Dale F. Ogden, the Libertarian Party candidate for governor of California, did something neither of the major party candidates could: He got more votes than his party has members.
With 106,444 votes and 1.5 percent of the total, Ogden got narrowly edged out in the Petites competition by American Independent Party candidate Chelene Nightingale. But to get to even that total, Ogden had to bring out every single registered Libertarian (or an equal number of proxies), plus another 15,333 voters. (Registered Libertarians make up 0.53 percent of Golden State voters.) Nightingale on the other hand drew only about a fourth of her party's registered voters (more evidence for the theory that most AIP voters are people who mistakenly thought they were registering as independents when they registered with the party).
The Republocrats conspicuously fail to bring out their own party members. Winner Jerry Brown got less than 51 percent of the registered-Democrat total. Loser Meg Whitman did better, bringing out 56 percent of registered Republicans. Unfortunately for Whitman, the number of registered Democrats in California is 7.6 million and growing, while the number of registered Republicans is 5.3 million and dropping like a stone. To get a sense of how suicidally hopeless the California Republican party is, for the GOP to take over the state it would effectively have to bring out 100 percent of its registered voters, plus win over all 3.5 million California voters who decline to state a party.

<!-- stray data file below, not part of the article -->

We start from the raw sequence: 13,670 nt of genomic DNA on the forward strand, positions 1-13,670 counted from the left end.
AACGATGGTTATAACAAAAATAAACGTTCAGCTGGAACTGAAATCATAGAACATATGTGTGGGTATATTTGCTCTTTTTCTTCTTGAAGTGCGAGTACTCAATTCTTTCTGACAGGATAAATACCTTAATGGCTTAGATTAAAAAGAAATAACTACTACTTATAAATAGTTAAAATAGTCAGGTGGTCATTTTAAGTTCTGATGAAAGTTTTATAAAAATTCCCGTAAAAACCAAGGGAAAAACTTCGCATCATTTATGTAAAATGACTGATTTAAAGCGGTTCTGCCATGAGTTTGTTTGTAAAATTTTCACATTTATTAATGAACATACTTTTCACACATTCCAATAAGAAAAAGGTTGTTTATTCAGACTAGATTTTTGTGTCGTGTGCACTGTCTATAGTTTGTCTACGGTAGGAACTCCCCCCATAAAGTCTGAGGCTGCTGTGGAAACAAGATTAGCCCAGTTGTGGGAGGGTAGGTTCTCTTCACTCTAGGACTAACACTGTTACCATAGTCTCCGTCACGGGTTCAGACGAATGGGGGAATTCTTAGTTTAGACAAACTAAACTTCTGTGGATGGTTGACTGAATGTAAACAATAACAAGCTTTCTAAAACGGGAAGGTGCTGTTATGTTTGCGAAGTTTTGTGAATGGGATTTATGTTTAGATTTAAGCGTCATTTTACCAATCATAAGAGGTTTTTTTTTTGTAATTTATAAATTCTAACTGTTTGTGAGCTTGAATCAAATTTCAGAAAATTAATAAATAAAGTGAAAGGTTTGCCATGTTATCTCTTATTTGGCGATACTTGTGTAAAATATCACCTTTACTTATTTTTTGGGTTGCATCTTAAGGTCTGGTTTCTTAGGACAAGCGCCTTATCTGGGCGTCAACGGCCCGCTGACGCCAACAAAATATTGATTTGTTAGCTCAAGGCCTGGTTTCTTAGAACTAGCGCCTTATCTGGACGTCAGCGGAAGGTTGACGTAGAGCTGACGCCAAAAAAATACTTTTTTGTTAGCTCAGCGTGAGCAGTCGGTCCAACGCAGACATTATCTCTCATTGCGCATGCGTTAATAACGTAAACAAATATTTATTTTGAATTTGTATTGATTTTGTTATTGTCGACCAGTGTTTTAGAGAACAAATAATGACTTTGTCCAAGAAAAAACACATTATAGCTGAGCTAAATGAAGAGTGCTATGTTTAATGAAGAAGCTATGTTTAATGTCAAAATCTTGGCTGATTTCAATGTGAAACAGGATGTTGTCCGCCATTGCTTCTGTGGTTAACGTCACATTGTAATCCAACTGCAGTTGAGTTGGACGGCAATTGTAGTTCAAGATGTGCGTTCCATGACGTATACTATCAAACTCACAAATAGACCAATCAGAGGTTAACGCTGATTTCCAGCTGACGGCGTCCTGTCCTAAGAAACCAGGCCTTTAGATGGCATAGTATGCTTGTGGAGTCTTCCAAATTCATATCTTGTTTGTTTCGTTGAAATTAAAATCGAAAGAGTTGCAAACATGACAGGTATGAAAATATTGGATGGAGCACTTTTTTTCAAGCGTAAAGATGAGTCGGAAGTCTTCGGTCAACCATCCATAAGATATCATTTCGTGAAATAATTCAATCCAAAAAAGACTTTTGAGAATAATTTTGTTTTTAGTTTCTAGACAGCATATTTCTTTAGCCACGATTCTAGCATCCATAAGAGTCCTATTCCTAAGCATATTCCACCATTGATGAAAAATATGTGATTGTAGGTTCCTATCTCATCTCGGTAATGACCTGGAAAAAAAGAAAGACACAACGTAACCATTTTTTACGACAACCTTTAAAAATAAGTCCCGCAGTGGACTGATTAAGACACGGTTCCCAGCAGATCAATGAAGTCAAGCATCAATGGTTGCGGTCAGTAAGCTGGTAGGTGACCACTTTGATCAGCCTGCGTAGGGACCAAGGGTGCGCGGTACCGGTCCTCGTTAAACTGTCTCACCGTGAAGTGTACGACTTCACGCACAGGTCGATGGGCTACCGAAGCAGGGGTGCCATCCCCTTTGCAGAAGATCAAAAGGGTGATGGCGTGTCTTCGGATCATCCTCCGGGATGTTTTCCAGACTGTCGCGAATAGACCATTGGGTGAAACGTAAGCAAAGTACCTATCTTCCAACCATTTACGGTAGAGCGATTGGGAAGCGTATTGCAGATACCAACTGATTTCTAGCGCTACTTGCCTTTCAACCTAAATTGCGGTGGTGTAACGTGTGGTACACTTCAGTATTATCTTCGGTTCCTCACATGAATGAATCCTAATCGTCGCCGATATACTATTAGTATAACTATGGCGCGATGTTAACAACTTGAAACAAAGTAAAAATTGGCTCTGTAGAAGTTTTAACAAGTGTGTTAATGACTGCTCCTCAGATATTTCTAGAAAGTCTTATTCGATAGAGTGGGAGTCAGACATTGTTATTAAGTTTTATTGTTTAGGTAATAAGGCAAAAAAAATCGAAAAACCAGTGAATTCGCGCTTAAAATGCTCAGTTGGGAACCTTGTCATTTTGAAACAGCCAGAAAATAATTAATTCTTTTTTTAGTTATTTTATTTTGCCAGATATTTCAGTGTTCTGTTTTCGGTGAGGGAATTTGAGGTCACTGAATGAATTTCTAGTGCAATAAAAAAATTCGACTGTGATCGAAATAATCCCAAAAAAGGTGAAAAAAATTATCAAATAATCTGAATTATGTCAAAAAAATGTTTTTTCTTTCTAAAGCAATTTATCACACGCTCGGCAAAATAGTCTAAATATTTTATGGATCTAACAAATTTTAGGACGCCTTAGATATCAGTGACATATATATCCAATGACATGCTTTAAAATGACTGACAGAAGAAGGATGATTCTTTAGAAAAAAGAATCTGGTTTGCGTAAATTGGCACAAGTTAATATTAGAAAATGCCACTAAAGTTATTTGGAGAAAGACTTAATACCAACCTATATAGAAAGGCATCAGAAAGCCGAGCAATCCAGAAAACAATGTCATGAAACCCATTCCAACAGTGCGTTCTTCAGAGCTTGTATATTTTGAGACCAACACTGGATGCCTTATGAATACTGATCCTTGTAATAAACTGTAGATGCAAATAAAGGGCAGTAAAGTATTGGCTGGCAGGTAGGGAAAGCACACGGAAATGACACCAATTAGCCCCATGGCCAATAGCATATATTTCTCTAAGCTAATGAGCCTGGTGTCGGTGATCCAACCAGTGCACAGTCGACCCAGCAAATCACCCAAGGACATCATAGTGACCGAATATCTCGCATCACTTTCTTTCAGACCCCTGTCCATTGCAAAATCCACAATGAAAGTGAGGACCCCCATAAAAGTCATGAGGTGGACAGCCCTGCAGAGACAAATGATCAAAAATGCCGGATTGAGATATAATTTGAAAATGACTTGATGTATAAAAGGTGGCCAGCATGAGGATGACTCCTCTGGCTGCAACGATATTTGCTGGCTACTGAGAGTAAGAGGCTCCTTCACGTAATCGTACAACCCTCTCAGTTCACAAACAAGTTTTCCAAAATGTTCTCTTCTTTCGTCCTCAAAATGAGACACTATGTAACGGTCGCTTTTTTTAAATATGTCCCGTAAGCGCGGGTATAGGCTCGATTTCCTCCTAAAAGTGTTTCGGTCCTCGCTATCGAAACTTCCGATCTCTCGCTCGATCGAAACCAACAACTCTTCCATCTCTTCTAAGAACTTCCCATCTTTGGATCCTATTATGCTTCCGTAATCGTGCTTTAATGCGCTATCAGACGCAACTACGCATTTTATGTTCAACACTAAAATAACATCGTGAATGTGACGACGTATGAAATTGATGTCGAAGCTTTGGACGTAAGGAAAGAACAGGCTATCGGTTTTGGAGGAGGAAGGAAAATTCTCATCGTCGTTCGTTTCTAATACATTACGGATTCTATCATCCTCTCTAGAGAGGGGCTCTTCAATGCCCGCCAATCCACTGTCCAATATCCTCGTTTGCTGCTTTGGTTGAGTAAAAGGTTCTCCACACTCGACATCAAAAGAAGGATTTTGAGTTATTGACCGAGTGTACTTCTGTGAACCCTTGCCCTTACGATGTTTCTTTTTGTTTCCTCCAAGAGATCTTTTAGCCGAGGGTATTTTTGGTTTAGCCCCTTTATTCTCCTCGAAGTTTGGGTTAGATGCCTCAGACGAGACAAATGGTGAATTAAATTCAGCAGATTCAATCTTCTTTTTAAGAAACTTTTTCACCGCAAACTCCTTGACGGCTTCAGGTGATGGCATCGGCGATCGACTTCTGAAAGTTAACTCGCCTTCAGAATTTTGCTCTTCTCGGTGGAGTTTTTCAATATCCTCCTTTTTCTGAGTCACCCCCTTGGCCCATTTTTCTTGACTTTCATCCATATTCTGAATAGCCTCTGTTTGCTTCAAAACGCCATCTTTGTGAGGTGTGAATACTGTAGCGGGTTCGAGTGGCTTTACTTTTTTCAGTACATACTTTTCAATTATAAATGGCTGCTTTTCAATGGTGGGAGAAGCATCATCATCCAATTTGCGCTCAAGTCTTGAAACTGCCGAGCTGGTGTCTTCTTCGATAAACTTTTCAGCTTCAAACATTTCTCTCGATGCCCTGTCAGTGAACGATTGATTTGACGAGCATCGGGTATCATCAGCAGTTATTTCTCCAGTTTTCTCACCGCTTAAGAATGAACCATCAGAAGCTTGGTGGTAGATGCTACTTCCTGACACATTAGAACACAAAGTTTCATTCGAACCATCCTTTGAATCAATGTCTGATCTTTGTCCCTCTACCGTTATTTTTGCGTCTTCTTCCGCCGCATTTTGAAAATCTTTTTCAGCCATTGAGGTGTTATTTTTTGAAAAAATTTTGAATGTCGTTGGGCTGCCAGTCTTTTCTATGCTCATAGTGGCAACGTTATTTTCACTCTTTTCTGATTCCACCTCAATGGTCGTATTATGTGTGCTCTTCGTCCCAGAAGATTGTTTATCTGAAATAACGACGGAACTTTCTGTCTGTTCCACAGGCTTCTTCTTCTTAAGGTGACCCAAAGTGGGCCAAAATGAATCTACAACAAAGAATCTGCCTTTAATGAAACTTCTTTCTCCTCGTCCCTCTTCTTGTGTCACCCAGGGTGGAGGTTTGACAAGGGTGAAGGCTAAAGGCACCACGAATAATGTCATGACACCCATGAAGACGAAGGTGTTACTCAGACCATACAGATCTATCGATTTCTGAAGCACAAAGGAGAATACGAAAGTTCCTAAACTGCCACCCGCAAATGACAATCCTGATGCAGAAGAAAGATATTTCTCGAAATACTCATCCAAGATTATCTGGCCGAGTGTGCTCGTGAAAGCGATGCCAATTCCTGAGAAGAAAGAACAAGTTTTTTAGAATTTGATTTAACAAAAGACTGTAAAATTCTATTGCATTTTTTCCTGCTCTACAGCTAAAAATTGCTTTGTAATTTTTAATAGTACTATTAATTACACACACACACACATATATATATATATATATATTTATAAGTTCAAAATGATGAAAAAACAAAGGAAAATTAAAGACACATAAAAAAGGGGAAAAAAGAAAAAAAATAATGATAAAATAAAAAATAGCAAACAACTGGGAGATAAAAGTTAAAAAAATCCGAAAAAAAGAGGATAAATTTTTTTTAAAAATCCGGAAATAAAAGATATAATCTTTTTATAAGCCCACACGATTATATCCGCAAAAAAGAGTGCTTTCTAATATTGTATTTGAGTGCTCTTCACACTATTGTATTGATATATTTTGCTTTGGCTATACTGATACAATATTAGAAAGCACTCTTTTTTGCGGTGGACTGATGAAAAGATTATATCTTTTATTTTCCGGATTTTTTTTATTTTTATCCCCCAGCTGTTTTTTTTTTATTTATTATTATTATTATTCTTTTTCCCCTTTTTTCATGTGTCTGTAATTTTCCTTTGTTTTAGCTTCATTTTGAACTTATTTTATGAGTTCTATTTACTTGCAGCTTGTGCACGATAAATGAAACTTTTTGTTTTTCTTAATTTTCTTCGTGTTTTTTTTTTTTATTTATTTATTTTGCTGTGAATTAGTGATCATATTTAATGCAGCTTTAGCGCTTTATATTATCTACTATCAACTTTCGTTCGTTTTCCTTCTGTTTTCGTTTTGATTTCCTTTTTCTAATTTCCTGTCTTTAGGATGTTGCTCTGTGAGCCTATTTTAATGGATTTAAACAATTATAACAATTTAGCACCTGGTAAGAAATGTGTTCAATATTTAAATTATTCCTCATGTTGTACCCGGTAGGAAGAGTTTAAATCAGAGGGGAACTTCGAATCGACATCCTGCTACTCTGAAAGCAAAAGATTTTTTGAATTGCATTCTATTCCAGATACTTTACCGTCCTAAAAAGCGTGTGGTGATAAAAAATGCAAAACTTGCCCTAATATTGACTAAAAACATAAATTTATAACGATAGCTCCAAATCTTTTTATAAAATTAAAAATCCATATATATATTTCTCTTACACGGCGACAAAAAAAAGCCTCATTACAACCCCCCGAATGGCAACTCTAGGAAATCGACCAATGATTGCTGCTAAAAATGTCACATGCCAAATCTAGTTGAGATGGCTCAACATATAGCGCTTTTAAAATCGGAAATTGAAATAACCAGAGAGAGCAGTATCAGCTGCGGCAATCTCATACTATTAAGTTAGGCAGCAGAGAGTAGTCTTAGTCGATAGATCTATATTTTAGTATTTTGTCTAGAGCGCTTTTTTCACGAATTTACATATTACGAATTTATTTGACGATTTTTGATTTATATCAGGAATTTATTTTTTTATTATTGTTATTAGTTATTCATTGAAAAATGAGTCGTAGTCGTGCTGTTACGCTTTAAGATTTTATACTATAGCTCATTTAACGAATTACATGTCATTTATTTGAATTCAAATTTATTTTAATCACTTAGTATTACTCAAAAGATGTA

My erstwhile colleagues at the L.A. Times frequently lament the influence of John and Ken, rightwing radio talkers on local station KFI who have been described to me as "The most powerful people in California." So I was mildly hopeful that Ken and John's endorsement of the Libertarian might boost Ogden's performance.
It didn't. Ogden's performance was less than one-fifth-of-one-percent better than LP candidate Art Olivier's full-party-membership-plus-12,379-votes performance in the 2006 race, and his 11,600 total vote advantage over Olivier tracks, in percentage-growth terms, almost exactly with the growth of registered Libertarians from 2006 to 2010. At most, John and Ken brought 3,000 votes -- which is impressive by radio standards but a rounding error in a 7.3-million-ballot election. An endorsement is still the equivalent of peeing in a dark suit. You feel warm for a second and nobody else notices.
Ladies and gentlemen, give it up for Dale Ogden: